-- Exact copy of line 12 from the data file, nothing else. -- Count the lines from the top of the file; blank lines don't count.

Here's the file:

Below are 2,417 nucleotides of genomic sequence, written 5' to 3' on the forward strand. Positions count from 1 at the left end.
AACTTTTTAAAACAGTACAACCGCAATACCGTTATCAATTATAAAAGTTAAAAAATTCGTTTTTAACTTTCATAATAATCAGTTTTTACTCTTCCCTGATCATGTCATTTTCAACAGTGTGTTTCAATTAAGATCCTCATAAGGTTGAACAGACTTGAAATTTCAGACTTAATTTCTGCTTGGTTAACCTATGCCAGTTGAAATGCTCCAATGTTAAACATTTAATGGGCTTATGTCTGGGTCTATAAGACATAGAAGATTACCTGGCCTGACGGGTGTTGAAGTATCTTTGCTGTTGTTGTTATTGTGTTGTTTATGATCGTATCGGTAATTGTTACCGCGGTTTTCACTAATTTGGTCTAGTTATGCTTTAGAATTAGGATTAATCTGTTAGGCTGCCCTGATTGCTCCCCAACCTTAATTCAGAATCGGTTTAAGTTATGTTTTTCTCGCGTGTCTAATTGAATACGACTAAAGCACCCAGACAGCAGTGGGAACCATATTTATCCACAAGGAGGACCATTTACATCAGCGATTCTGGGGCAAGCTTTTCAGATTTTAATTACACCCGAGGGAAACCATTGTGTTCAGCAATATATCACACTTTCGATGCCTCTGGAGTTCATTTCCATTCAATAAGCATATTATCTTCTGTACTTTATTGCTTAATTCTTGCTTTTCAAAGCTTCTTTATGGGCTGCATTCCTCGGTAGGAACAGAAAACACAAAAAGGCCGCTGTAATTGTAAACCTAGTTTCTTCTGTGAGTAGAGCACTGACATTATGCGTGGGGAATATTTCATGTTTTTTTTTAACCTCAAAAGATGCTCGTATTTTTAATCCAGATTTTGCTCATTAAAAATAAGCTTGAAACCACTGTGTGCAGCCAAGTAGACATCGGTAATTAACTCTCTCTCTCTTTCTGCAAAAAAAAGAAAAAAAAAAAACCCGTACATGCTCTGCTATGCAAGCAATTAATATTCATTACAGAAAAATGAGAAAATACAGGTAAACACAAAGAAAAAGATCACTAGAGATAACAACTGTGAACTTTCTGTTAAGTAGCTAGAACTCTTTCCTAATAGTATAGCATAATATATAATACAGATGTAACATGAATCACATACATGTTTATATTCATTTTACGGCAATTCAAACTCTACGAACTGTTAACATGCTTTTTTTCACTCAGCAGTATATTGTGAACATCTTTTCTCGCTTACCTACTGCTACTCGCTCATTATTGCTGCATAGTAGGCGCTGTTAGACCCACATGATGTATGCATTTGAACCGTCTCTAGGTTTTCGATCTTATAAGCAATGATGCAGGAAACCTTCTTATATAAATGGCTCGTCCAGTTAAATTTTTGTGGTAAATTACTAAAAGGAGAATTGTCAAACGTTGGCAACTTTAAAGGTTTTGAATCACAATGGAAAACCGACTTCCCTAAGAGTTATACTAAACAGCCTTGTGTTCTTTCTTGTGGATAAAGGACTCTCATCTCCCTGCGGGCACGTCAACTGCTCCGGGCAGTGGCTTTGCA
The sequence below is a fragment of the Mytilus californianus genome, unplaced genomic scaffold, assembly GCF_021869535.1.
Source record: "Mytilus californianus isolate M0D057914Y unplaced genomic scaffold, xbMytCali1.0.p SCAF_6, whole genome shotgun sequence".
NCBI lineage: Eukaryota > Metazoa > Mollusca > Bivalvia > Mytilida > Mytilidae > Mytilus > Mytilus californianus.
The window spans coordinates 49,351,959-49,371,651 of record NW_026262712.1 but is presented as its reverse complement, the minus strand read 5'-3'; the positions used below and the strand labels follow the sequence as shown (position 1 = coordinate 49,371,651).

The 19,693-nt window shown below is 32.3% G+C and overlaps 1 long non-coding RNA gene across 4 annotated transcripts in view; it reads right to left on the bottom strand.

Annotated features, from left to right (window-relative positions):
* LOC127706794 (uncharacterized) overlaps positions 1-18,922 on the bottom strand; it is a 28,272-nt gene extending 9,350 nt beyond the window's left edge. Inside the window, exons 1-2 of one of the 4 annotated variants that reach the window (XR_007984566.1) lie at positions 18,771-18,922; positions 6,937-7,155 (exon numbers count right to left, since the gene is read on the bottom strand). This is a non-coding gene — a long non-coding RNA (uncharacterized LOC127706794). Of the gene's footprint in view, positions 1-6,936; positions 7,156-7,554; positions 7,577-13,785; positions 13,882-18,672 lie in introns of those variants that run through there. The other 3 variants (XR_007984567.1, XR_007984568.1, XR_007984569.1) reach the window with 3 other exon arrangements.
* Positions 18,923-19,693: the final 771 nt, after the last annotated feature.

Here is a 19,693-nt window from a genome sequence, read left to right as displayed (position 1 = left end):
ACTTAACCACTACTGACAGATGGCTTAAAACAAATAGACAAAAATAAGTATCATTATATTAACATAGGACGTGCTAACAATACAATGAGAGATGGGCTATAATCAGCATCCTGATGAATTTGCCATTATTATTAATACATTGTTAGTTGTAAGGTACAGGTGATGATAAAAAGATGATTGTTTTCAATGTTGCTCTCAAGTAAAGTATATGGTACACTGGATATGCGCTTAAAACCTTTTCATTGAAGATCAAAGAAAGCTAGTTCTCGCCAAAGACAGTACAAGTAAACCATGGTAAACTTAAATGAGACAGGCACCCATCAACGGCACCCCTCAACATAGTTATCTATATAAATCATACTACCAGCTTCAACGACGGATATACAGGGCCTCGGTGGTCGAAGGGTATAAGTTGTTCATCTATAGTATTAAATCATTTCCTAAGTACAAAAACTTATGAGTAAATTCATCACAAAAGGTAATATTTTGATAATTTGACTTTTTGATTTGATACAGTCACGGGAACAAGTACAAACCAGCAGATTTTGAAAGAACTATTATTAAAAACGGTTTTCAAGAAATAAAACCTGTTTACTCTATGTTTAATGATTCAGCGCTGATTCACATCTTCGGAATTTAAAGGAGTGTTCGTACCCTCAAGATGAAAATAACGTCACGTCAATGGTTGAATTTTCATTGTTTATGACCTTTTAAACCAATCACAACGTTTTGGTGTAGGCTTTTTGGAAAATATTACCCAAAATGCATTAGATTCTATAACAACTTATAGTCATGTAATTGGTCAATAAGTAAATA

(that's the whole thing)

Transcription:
ACTTAACCACTACTGACAGATGGCTTAAAACAAATAGACAAAAATAAGTATCATTATATTAACATAGGACGTGCTAACAATACAATGAGAGATGGGCTATAATCAGCATCCTGATGAATTTGCCATTATTATTAATACATTGTTAGTTGTAAGGTACAGGTGATGATAAAAAGATGATTGTTTTCAATGTTGCTCTCAAGTAAAGTATATGGTACACTGGATATGCGCTTAAAACCTTTTCATTGAAGATCAAAGAAAGCTAGTTCTCGCCAAAGACAGTACAAGTAAACCATGGTAAACTTAAATGAGACAGGCACCCATCAACGGCACCCCTCAACATAGTTATCTATATAAATCATACTACCAGCTTCAACGACGGATATACAGGGCCTCGGTGGTCGAAGGGTATAAGTTGTTCATCTATAGTATTAAATCATTTCCTAAGTACAAAAACTTATGAGTAAATTCATCACAAAAGGTAATATTTTGATAATTTGACTTTTTGATTTGATACAGTCACGGGAACAAGTACAAACCAGCAGATTTTGAAAGAACTATTATTAAAAACGGTTTTCAAGAAATAAAACCTGTTTACTCTATGTTTAATGATTCAGCGCTGATTCACATCTTCGGAATTTAAAGGAGTGTTCGTACCCTCAAGATGAAAATAACGTCACGTCAATGGTTGAATTTTCATTGTTTATGACCTTTTAAACCAATCACAACGTTTTGGTGTAGGCTTTTTGGAAAATATTACCCAAAATGCATTAGATTCTATAACAACTTATAGTCATGTAATTGGTCAATAAGTAAATA